© KEEP THE DREAM ARTS 2020 | All Rights Reserved
It is November 2020 and I meet Puleng Plessie at the Market Theatre. I am working there as drama facilitator for Reimagining Rivelea Project, hosted by The Market Theatre Lab and Market Photo Workshop. She is there to review photographic presentations by participants of the project. We are excited to see each other, more so, since Covid-19 has made it hard for people to meet and we just came out of a hard lockdown which prevented us from doing any physical creative work. We then get a moment to talk and catch up. I met her some years ago as part of Wits University’s Drama for Life Mvuso Schools and Community project, where I was and still am a drama facilitator for the project. She has always been engaged in various projects, because even when I met her, she was working on another project in several schools with Keep the Dream Arts.
I remember her inviting me to come and witness their process and assist, and we started at a point where participants were not entirely engaging. They were shy, but then again, they were in their teenage years and in their opinion, activities like drama and ‘playing’ made them lose their swag and would affect how they wanted to be viewed by peers and society. Everything, no matter how trivial… matters at this stage of discovery where the body is also developing. As we were working with each participant, most of their responses when required to engage physically or vocally in the processes would be; “EISH!” which is an expression of exasperation. We then formulated a beautiful play called EISH; which explored different ‘EISH’ moments in teenagers’ lives. The play gave them a platform to share their stories and not be afraid of their ‘EISH’ moments but take them as a development area or growth phase by taking ownership and learning from those moments.
During interval in this session at the Market Theatre, where she was invited to be part of the panel to assist in reviewing and critiquing the photographic essays by participants of the project, we meet and catch up. Our talk is mainly about the arts and what we have endured throughout the hard lockdown and the constraints it has put on our work as artists. She then mentions that Keep the Dream Arts, where she is one of the founders, needs a space for a workshop to reflect on the journey that they had in their project for the year 2020. I invited her to the Academy and boasted that we are good hosts and that we love hosting guests to make their projects successful. We seal this commitment and we proceed with formal email communication for dates, space needs, catering, Covid-19 protocol and transportation for the facilitators from Newtown to Alexandra.
This was then the seed for a partnership between Keep the Dream Arts and Alex Arts Academy. At the very moment, there was no relationship beyond the Academy hosting Keep the Dream Arts for their end of the year reflection session, but something was planted. A relationship that would after a year be formalized into a partnership that sees Keep the Dream Arts and Alex Arts Academy implementing Tshala Project together with five Alex Arts Academy educators and more than 50 students from the Academy.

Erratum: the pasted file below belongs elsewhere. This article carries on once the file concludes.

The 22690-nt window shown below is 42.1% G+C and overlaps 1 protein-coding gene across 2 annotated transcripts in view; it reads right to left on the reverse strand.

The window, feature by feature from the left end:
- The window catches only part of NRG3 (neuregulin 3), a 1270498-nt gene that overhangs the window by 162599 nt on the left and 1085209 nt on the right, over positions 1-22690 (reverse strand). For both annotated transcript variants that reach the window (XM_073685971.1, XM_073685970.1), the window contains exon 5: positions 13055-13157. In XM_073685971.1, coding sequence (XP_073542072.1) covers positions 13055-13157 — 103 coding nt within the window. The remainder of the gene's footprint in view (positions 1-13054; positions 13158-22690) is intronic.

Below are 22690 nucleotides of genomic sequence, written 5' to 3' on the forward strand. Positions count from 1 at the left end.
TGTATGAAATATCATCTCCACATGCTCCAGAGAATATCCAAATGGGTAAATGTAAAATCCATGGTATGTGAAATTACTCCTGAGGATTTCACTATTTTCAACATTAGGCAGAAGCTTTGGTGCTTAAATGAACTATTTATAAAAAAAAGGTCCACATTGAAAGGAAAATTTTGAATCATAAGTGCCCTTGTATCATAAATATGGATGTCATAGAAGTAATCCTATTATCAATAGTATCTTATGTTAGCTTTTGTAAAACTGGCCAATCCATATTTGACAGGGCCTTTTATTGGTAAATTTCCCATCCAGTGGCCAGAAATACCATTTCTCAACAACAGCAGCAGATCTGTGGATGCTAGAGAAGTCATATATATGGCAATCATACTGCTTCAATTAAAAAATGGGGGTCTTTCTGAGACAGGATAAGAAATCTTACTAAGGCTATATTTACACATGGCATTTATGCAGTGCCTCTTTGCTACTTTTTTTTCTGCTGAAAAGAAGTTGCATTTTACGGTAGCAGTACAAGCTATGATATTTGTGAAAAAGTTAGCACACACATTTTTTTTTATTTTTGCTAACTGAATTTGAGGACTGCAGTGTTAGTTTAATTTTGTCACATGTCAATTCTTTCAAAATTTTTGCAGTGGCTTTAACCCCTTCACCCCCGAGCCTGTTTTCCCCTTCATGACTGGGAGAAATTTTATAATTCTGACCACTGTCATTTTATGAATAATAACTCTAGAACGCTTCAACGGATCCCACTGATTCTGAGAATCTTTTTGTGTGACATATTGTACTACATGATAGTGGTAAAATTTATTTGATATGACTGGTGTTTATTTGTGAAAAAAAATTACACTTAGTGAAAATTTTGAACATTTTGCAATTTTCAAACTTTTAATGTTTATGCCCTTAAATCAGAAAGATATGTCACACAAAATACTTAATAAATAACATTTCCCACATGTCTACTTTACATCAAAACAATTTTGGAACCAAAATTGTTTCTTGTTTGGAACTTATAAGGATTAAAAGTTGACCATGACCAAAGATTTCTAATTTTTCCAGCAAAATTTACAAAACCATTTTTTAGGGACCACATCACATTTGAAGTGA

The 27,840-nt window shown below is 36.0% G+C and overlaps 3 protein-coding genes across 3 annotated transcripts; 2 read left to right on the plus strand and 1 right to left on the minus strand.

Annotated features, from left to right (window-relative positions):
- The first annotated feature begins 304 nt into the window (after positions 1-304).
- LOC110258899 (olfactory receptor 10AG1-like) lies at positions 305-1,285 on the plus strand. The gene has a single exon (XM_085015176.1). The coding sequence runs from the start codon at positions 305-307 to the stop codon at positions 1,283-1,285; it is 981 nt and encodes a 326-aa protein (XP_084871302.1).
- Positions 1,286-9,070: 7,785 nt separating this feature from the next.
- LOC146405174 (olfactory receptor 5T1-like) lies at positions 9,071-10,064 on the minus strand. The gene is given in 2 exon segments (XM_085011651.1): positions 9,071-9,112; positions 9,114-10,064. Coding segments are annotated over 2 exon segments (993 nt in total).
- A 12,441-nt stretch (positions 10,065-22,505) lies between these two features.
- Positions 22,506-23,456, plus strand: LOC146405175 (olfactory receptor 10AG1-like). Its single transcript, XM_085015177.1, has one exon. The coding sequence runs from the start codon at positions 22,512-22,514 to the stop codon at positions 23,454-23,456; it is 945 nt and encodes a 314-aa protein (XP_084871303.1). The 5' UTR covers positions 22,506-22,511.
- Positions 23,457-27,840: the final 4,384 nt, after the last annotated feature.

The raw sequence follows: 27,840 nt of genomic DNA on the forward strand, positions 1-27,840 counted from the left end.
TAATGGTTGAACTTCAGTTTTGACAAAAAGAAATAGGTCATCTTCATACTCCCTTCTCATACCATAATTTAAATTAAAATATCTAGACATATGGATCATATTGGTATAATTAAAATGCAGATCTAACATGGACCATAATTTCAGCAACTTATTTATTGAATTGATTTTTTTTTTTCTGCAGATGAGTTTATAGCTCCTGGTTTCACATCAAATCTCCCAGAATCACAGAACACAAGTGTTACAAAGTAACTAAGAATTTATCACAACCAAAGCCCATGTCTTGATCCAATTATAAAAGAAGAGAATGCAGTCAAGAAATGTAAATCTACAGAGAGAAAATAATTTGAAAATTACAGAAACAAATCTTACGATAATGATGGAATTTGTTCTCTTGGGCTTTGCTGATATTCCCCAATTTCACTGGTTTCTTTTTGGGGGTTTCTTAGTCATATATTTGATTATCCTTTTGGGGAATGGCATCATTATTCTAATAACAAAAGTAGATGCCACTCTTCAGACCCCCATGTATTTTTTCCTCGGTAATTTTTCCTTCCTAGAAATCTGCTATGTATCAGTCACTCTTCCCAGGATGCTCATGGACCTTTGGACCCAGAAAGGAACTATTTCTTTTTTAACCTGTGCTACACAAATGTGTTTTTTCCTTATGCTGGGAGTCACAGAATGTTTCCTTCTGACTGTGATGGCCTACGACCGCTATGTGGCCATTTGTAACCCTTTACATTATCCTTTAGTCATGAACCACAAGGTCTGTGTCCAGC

Tshala project entails five facilitators getting trained on the project and in facilitation skills, travelling to the University of Pretoria’s Javett Art Centre, with the participants to go on an educational tour and training. The facilitators and participants are taken through a guided tour of the museum and through workshops for identification and selection of themes to work with in their individual groups. The five facilitators are each working with a group of participants, with each group having a minimum of 10 members.
They each have a theme that they are working with from the museum tour that was inspired by the “Handle With Care” exhibition. The themes are as follows:‘Language’, ‘Construction of masculinity’, ‘Abstraction’,‘Dreamscapes and Ritual of self-preservation’. These themes will guide all the workshops throughout their journey, and their stories, all the way to performance presentation. It is planned that the participants of the Tsala Project will perform at Joburg Theatre and at Alex Arts Academy in the Alexsan Resource Centre. This will be a wonderful moment for them to share their journey with the public which will be witnessed through theatre performances.
This journey and partnership is just starting and it will grow bigger and better with the coming years as we aim to develop communities through the arts. We hope that there would be a significant shift in participants and facilitators at the end of this trajectory. The education taking place in the project is invaluable as we use our passion for the arts to contribute to the youth. Through working together as peer organizations with same synergies, interests and passion for the arts, we will do better for our communities using the arts as a vehicle for transformation. Arts for social change, arts in education, arts for healing, arts for community development, arts for education and arts for preservation of a nation–that is what we are about!
Moses Rasekele D.